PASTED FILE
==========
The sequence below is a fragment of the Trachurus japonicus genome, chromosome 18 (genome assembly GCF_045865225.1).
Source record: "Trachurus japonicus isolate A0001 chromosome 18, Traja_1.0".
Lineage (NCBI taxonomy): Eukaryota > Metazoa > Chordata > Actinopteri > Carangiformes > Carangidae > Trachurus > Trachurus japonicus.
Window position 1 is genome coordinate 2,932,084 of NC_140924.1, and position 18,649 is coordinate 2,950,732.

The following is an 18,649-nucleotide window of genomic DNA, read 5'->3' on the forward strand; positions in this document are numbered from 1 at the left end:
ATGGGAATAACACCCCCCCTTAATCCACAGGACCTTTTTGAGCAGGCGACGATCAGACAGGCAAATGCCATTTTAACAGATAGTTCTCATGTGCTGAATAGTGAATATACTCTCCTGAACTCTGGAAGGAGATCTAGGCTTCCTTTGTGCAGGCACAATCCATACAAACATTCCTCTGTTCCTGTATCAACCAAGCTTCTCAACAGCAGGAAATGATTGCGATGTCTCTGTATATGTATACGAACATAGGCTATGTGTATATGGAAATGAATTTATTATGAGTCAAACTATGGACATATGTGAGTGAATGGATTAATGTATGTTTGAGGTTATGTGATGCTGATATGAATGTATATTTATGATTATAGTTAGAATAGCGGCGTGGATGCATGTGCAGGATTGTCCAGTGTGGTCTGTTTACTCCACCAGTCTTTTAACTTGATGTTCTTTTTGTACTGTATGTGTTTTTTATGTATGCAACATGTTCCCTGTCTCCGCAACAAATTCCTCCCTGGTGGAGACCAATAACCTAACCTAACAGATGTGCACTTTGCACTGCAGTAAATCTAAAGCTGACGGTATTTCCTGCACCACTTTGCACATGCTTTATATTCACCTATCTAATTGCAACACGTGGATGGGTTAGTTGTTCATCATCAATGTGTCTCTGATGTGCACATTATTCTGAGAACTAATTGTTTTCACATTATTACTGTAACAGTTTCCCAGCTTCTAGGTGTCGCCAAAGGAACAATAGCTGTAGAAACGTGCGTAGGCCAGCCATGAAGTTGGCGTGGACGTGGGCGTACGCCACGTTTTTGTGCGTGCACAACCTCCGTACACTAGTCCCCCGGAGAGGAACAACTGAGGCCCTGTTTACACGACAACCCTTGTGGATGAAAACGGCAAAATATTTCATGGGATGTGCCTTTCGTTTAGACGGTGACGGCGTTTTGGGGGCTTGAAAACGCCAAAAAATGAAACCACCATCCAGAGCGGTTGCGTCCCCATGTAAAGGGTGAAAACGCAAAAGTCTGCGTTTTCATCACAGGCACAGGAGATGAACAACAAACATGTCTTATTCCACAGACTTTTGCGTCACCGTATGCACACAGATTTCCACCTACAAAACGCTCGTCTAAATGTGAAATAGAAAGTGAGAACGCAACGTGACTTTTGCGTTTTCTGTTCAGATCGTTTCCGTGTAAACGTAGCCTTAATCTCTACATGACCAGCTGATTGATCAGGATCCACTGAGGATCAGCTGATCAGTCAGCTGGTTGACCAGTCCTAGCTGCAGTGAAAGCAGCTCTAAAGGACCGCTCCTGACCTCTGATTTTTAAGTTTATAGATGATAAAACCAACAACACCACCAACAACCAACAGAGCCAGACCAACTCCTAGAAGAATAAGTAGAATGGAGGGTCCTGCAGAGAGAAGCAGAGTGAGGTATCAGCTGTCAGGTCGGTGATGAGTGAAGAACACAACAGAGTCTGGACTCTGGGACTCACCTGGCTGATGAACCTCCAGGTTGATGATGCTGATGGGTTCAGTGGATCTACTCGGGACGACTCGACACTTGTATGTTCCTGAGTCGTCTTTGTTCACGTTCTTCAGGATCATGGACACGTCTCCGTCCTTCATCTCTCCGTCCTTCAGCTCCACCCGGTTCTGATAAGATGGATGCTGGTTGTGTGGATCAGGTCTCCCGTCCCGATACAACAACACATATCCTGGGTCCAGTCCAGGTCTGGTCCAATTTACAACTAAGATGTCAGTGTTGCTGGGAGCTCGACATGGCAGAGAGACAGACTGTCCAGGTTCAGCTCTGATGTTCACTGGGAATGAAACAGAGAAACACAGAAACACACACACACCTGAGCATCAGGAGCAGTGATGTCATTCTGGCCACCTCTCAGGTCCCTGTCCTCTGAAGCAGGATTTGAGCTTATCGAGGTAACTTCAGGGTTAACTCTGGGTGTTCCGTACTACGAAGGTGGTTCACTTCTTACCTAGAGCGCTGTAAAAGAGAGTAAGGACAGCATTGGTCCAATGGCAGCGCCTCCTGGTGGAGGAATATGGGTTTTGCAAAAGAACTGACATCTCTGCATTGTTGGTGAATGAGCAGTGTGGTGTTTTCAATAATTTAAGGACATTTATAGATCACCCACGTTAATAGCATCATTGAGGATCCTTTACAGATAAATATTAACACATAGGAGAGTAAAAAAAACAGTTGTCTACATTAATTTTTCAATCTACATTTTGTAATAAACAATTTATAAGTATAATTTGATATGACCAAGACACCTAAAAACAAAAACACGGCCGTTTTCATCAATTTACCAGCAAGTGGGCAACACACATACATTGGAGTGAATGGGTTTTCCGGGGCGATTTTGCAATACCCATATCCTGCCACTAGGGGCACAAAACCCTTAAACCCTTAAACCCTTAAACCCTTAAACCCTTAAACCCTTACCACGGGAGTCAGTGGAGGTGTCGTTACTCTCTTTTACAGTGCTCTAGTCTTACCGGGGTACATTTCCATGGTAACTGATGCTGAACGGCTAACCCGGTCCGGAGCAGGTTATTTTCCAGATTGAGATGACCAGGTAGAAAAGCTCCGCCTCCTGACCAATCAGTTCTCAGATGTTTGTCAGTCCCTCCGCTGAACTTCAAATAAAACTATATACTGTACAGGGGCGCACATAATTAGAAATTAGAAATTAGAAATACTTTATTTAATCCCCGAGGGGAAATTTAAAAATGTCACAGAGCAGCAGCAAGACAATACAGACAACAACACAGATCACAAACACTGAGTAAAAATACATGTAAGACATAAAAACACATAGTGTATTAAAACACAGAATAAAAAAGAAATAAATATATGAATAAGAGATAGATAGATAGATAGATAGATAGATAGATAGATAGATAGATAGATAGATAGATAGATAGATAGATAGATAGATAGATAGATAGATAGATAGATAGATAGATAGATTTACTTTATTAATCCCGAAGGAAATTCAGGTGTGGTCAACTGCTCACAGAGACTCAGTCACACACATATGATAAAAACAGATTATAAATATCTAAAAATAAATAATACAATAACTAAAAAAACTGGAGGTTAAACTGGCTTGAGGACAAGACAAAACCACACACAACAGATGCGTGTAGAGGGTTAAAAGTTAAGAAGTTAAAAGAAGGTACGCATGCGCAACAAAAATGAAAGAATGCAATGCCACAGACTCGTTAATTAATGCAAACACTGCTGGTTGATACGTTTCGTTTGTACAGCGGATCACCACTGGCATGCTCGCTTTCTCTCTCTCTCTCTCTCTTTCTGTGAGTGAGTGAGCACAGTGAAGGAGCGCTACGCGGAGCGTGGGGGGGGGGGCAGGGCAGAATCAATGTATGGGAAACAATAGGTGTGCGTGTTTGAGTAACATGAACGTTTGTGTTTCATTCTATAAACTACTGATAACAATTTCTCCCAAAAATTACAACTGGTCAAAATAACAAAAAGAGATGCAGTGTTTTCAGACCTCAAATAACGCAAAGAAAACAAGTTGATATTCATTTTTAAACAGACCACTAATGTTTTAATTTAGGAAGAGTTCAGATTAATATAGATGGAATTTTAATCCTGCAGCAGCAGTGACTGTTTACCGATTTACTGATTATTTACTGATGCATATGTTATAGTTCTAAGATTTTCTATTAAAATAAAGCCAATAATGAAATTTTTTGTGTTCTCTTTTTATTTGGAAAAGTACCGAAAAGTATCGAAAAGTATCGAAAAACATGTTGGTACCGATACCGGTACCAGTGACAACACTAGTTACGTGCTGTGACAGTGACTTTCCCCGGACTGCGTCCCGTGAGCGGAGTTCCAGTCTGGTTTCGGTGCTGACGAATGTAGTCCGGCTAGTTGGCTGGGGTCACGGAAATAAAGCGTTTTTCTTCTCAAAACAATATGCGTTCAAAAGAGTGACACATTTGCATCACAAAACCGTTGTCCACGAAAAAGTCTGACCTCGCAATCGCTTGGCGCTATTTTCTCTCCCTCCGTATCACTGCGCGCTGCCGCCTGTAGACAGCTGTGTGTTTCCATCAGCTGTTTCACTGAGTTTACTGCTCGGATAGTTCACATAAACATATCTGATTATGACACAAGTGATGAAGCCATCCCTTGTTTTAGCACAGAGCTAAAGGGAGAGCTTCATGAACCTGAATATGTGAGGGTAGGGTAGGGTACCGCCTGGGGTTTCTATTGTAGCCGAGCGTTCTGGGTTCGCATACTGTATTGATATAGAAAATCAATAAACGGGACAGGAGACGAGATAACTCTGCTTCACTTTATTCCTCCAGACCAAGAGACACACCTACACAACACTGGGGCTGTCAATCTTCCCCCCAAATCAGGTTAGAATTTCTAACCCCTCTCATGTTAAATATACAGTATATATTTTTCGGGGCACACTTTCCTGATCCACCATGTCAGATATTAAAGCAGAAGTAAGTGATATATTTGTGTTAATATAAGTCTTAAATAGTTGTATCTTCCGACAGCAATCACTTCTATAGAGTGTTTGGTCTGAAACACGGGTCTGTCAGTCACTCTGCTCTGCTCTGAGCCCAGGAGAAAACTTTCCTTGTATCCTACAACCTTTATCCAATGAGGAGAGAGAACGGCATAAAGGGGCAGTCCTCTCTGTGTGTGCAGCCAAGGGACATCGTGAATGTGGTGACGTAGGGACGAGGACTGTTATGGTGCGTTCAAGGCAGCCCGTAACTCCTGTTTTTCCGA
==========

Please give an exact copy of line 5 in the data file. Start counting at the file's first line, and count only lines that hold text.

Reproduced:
The following is an 18,649-nucleotide window of genomic DNA, read 5'->3' on the forward strand; positions in this document are numbered from 1 at the left end: